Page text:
Today, TITAS largely focuses on making available all sectors of Taiwan’s apparel and sportswear markets to all visitors and notably the global brands. “Taiwan is a hub of innovation and functionality, especially in textiles,” stated Philip Wang, assistant sales manager for Freudenberg Performance Materials. “It’s not just the big companies, but also the small ones who do their own developments as well,” a fact that was largely illustrated throughout the show floor.
A few of the many highlights dis-covered at this year’s TITAS included (in no particular order):
- Taiwan Textile Research Institute (TTRI), New Taipei City Taiwan — The research institute, partially funded by its home country, showcased a wide array of textile related research activities developed within the institute primarily for Taiwan’s textile industry.
- A mono-material waterproof and breathable jacket — In an effort to resolve one of the major challenges found in garment recycling, companies including Tokyo-based YKK Group, Singtex Industrial Co. Ltd., Taiwan, and TTRI worked together to develop a functional garment where all components are produced from a singular polymer — in this case polypropylene — for more efficient recycling at the garment’s end of life.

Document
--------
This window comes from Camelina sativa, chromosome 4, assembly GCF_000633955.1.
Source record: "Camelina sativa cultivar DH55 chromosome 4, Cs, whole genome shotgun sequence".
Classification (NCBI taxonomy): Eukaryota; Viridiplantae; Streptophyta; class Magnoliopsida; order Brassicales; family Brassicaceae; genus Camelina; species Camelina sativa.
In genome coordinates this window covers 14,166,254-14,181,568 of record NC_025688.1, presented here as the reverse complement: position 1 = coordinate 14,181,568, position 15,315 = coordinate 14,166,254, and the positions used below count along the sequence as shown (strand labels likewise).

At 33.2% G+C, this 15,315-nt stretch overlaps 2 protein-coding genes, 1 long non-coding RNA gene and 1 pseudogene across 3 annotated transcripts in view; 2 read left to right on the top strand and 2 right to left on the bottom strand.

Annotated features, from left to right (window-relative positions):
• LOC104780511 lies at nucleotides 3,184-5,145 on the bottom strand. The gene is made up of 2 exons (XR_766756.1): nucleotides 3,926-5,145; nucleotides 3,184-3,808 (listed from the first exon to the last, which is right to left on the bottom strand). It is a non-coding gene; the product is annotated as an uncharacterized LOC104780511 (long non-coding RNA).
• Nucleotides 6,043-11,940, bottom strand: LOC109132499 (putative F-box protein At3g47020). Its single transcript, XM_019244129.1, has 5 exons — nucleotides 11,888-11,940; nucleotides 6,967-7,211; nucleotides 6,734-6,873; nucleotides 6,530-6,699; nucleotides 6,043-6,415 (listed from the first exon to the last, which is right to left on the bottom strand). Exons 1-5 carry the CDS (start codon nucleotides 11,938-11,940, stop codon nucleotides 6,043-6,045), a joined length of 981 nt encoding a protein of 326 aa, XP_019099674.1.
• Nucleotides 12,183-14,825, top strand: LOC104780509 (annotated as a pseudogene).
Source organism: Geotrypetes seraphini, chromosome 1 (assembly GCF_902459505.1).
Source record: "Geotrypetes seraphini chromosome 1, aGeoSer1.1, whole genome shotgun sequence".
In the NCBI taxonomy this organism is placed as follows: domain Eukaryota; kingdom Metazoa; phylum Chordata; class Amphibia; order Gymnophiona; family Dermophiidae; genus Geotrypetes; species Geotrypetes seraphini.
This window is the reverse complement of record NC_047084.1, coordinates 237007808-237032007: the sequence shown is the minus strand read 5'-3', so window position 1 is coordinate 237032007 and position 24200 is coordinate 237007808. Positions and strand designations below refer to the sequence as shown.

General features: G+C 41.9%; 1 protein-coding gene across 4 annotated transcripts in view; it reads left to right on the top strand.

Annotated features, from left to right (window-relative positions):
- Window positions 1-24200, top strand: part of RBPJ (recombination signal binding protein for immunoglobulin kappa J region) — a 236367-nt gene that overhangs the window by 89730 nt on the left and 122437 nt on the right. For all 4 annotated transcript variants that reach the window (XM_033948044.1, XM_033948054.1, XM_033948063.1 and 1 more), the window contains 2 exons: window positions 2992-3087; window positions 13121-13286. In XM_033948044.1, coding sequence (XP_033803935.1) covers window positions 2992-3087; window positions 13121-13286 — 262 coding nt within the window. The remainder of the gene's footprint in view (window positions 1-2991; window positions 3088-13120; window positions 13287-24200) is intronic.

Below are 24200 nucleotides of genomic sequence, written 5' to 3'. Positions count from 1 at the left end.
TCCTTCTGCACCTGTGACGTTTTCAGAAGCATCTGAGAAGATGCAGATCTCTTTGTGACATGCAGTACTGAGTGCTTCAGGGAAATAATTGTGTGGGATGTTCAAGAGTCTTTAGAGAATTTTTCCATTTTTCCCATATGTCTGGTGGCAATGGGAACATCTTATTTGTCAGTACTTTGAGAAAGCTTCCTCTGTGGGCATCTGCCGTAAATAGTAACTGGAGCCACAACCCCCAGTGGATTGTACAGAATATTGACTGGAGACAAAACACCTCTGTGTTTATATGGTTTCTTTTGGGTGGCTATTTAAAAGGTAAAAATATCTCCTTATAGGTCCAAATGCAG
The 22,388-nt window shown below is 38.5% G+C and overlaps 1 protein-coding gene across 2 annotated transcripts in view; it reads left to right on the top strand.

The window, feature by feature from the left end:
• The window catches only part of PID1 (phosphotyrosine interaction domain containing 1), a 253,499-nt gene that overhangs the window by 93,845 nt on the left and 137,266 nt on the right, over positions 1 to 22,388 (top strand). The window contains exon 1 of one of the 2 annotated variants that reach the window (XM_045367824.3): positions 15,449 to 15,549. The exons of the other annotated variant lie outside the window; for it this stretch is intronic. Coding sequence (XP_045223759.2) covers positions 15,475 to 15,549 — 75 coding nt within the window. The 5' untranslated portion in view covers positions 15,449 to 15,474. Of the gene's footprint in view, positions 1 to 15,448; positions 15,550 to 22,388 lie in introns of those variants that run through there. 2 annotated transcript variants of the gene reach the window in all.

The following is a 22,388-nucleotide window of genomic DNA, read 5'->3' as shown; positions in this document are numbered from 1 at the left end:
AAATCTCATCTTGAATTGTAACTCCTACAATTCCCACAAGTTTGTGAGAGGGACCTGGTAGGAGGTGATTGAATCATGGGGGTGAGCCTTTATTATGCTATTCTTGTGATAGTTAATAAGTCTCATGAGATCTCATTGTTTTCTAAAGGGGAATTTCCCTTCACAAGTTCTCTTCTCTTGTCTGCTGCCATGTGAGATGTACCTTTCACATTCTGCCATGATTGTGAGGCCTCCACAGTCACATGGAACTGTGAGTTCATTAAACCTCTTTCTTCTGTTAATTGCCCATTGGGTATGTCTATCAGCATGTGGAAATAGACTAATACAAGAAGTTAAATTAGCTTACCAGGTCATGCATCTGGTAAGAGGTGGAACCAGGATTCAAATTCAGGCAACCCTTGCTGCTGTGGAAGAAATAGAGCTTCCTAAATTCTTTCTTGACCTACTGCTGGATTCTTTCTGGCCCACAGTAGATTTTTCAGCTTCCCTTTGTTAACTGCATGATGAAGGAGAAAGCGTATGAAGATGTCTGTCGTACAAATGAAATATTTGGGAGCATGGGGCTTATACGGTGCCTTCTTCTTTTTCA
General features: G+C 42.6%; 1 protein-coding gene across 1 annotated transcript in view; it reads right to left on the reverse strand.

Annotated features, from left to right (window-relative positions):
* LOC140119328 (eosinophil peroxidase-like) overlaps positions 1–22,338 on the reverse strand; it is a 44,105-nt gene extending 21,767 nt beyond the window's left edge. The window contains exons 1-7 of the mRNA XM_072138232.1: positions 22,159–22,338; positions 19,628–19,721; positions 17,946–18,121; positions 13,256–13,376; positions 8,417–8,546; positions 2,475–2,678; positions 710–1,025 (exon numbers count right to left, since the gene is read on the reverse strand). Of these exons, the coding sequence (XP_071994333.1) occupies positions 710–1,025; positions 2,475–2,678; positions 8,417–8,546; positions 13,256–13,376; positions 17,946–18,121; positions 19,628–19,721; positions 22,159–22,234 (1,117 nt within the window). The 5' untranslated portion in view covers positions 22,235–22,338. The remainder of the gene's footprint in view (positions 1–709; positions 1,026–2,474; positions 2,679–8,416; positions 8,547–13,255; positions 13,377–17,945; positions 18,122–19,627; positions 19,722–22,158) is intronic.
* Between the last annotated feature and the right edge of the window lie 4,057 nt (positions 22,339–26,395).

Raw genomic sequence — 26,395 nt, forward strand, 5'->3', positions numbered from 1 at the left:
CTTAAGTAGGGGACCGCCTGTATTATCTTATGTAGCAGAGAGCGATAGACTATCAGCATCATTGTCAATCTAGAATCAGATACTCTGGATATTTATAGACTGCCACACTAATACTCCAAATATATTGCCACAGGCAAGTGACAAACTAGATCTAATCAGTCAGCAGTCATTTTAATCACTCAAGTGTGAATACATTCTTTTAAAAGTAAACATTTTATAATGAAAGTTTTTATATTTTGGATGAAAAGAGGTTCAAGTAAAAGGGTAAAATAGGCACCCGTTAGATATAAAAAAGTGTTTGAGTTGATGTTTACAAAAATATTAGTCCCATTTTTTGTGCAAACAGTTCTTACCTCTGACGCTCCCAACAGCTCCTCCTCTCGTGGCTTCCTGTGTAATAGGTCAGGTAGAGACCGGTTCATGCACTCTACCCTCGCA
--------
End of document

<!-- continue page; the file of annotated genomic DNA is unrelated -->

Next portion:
- •TITAS Trend Forum — This display of more than 100 different fabric and component examples filled a section of the exhibit hall and was devoted to showcasing the breadth of technical developments presented throughout TITAS by Taiwan’s participating exhibitors.
- Far Eastern New Century Corp. (FENC), Taipei, Taiwan— The company’s colorful booth presented a clever marketing campaign for its technologies including various consumer products from polymers and yarns made using recycled content “from land,” “from ocean,” and “from air” emphasizing FENC’s broad efforts toward developing recycling solutions.
- Tactile Sensation Analyzer (TSA) — Developed by Germany-based Emtec Co., the TSA can reliably measure and quantify haptic qualities or the “hand” of a fabric surface in an objective manner. “The human hand and eye are no longer reliable enough for this industry to manage comparisons effectively,” said Alexander Gruener, Emtec’s Global Business Development manager. According to Gruener, TSA data can be used for lot-to-lot quality comparisons; to effectively categorize different products; to compare suppliers or competitive products; and potentially to feed accurate data into AI, modeling or simulation programs.